Two more men both in their 30s have been arrested in connection with the felling of the Sycamore Gap tree in Northumberland in the United Kingdom (UK).
A sycamore tree on Hadrian’s Wall was cut down in September. Police believe it was done on purpose.
A 16-year-old boy and a man in his 60s who had already been arrested in connection with the incident remain on bail, according to the Guardian.
The 50ft tree was looked after by the Northumberland national park authority and the National Trust.
The tree was one of the most photographed trees in the UK, and was made famous by a scene in Kevin Costner's 1991 film Robin Hood: Prince of Thieves.
It was also a popular spot for hikers and tourists alike, and its loss has been felt deeply by the community.
Detective Chief Inspector Rebecca Fenney-Menzies of Northumbria Police said, "The loss of Sycamore Gap has been a devastating blow to the community, both locally and further afield. It was a truly iconic landmark, and its absence will be deeply felt by many people."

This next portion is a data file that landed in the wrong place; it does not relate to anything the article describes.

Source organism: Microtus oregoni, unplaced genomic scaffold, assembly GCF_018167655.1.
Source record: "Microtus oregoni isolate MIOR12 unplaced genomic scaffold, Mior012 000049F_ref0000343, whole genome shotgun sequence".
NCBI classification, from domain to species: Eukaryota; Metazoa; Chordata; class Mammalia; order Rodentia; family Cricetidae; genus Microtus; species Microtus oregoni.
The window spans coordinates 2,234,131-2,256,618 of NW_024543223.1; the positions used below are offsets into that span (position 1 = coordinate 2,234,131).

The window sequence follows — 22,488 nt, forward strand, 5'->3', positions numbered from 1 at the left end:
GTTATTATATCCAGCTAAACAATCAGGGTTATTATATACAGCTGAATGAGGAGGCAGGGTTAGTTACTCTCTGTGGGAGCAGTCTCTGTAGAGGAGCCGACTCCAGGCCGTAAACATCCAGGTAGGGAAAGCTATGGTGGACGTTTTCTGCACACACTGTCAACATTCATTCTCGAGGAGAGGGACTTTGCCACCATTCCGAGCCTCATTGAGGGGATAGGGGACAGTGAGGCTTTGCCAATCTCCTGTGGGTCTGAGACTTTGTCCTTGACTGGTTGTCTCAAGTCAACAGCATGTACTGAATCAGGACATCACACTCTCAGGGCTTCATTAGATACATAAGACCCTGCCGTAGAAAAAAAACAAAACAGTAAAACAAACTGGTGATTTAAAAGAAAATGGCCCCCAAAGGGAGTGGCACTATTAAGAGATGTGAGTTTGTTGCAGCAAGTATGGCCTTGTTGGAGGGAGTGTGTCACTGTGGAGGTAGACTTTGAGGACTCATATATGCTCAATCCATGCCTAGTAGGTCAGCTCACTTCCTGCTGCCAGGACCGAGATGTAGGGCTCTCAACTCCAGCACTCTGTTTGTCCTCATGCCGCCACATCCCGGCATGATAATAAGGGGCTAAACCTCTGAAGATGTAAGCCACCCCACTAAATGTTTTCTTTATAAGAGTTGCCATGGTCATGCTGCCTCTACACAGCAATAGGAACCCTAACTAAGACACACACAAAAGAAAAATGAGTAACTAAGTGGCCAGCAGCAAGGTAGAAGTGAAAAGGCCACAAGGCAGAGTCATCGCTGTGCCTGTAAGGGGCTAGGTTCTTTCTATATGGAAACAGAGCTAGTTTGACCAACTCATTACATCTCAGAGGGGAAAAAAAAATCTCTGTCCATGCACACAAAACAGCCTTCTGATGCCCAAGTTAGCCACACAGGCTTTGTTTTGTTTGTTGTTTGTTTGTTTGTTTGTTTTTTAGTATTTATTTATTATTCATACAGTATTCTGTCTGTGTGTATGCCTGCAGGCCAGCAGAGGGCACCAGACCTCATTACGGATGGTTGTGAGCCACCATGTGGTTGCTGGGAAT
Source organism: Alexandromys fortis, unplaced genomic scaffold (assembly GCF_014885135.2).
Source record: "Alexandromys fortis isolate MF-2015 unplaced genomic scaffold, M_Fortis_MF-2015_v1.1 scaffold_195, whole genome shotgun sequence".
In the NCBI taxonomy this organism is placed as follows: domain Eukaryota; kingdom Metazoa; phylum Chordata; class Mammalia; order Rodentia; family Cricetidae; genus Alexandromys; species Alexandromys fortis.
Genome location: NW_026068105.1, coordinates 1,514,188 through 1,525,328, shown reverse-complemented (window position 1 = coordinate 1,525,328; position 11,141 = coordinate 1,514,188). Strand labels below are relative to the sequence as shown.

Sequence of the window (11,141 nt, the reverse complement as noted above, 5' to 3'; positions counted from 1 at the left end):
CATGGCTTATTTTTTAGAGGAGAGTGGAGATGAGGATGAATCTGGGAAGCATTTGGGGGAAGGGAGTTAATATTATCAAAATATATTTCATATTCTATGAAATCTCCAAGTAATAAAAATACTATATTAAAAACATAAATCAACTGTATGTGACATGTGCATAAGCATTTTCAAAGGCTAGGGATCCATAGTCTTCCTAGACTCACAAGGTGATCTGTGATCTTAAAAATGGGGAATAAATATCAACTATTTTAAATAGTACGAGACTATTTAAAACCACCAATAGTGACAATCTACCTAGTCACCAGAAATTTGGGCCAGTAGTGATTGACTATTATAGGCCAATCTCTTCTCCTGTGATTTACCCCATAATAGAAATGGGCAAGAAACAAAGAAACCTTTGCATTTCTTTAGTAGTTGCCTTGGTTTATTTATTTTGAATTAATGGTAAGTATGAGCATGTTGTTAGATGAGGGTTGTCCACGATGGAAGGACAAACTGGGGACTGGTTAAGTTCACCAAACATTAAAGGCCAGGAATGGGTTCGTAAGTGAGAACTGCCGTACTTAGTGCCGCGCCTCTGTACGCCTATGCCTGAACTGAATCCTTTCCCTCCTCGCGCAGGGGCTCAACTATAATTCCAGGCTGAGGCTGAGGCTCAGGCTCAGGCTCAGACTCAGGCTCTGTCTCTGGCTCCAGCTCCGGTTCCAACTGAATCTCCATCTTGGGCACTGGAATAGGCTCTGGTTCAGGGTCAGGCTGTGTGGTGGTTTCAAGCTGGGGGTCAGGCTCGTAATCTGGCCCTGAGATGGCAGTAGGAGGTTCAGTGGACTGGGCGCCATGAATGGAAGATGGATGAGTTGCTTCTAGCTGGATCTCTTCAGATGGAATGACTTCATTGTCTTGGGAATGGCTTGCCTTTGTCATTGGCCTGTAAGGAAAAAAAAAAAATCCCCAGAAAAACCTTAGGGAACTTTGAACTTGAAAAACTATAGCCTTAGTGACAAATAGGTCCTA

"We are working tirelessly to bring the perpetrators to justice, and I hope that these recent arrests demonstrate our commitment to doing so. I would also like to thank the members of the public who have come forward with information so far. Your support has been invaluable."
The tree has been removed from the site and is being kept at a storage facility by the National Trust.
It is not yet clear what will happen to the tree in the long term, but the National Trust has said that it is committed to finding a way to commemorate its legacy.